Our Plan

Working together, we believe Memphis can reduce homicides by 30% in the next four years.

To achieve this, Memphis Allies will create a comprehensive network of support services to work with more than 2,000 youth and adults at highest risk of committing, or being victims of, gun violence. This includes an expansion of intensive services for high-risk youth involved with the Memphis and Shelby County Juvenile Court.


We believe that the solution to community safety lies primarily within the community itself. We are collaborating with leaders and organizations, identifying opportunities for their continued success within Memphis Allies and expanding effective services to meet the needs of our community.

Due to many factors including generational poverty and lack of opportunity in communities, the African-American community is overwhelmingly impacted by violence in Memphis and Shelby County. We are elevating lived experiences from those most affected by violence.

We believe that physical and mental health care, human services providers, schools and school leaders, the criminal justice system and the police, and our City and County officials can provide critical leadership and support the dynamic network of community-based services Memphis Allies will create. We are collaborating with our local leaders to achieve our shared goal and align our activities and resources.

Our expert advisors have contributed to successful community safety strategies around the country and bring unique assets to our work. David Muhammad of the National Institute for Criminal Justice Reform (NICJR) has advised on several cities’ strategies, including Oakland’s community safety strategy that achieved a 46% decline in homicides in its first five years. DeVone Boggan, the founder and CEO of Advance Peace, has developed and replicated comprehensive services to reduce gun violence in Stockton and other cities. Melvyn Hayward of Chicago CRED has trained on-the-ground staff in more than 30 cities, including in Memphis. 

We believe that Memphis and Shelby County should benefit from the knowledge and experience of national experts that have reduced violence and increased community safety elsewhere. We are identifying and bringing to Memphis the best national experts to support community-driven change.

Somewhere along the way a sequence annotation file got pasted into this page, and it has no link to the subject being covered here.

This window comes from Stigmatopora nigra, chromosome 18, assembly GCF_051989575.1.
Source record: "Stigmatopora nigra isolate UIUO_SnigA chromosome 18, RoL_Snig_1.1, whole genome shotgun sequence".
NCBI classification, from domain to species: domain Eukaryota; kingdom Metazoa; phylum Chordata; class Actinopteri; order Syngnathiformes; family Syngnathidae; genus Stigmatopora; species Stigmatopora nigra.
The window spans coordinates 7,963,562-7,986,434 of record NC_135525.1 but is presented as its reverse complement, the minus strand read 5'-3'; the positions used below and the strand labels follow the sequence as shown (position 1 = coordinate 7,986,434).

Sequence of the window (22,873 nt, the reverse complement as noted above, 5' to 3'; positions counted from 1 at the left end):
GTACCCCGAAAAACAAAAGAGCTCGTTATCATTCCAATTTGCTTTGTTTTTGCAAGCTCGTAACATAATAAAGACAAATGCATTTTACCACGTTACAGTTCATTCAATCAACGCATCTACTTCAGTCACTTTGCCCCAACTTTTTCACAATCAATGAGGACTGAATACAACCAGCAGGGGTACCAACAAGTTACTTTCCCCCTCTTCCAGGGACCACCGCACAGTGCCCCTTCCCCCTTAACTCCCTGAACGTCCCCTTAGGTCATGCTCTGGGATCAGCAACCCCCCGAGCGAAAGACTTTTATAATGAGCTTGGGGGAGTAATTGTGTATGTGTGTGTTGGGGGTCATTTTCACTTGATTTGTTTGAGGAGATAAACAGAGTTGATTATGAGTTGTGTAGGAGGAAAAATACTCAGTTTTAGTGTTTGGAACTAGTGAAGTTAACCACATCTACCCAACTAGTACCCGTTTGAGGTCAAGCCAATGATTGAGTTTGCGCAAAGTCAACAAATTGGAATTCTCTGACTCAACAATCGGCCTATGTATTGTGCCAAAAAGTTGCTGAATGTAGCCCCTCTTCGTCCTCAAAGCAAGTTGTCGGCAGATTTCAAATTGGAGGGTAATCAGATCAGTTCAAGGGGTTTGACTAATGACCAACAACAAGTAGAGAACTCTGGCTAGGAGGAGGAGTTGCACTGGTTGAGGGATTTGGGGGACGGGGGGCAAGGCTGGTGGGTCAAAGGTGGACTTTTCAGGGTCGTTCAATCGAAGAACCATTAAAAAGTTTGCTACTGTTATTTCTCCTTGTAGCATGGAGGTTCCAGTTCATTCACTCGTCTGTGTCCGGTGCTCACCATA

We understand our work is urgent and every day we wait means more lives are lost. We are taking action and will be demonstrating results.


Everyone who loves Memphis must contribute. The future we envision is a brighter one where every child can feel safe on her walk to school; families are supported and their physical, mental, and spiritual needs are met; young people are filled with possibilities enjoy and thrive because of their environment – not in spite of them; young people can grow up and grow old; and all of our neighborhoods are vibrant, cared for, and thriving. This future is possible but it will take all of our efforts to create it.


Susan Deason

Susan Deason

Executive Director

Read a Letter from Susan

Susan Deason has worked at Youth Villages for 26 years and is now the executive director of our Memphis Allies initiative. She received her bachelor’s degree in psychology from Rhodes College and her master’s in counseling from The University of Memphis. She has led the development of several new programs at Youth Villages during her tenure, including a Juvenile Court-funded prevention program and the Transitional Living program now known as LifeSet™. Susan also led the development of the Anaya Partnership, a privately funded community-based program that provides Intercept, LifeSet and Outpatient Mental Health Services in urban Memphis. She developed community partnerships for Anaya and provided training and support to other organizations, schools and ministries. She brings that experience to her new role. 

Carl Davis

Carl Davis

Director of Operations

Read a Letter from Carl

Carl Davis, a Memphis native and Craigmont High School graduate, earned a Bachelor of Science degree from Tennessee State University and an MBA from Capella University. Carl joined Youth Villages in 2008 as an overnight teacher counselor and held several leadership positions before becoming assistant director of residential services. Carl grew up in the Raleigh/Frayser neighborhood and still lives there today. He was a volunteer assistant coach for the boys basketball team at Raleigh Egypt High School for five years and currently serves as the commissioner of basketball operations for the Brownsville Road Organization, the longest standing sports program in the Raleigh community. This program serves kids year-round by offering football, basketball, and track and field. 



To do this work, Youth Villages has developed a program model that combines street outreach and life coaching with intensive clinical services and case management. SWITCH will identify, connect with, and serve individuals at highest risk of involvement in violence.  


Support With Intention To Create Hope

In street language, a switch is a small, cheap piece of metal that can turn a semi-automatic gun into a more deadly automatic weapon. Our gun violence reduction program model, built on national best practices and informed by evidence, is designed to give individuals at highest risk of involvement in gun violence a chance to Switch It Up – to put aside dangerous behaviors and move toward safety and stability for themselves and their families.

The Memphis Allies SWITCH program model, which includes Outreach Workers, Life Coaches, Case Managers, and Clinical Specialists. 

  • Insight 1 – A relatively small number of individuals typically drive the majority of the gun violence in a city.
  • Insight 2 – Interviewing with systems of intensive support for those selective individuals can significantly reduce gun violence in 3-5 years.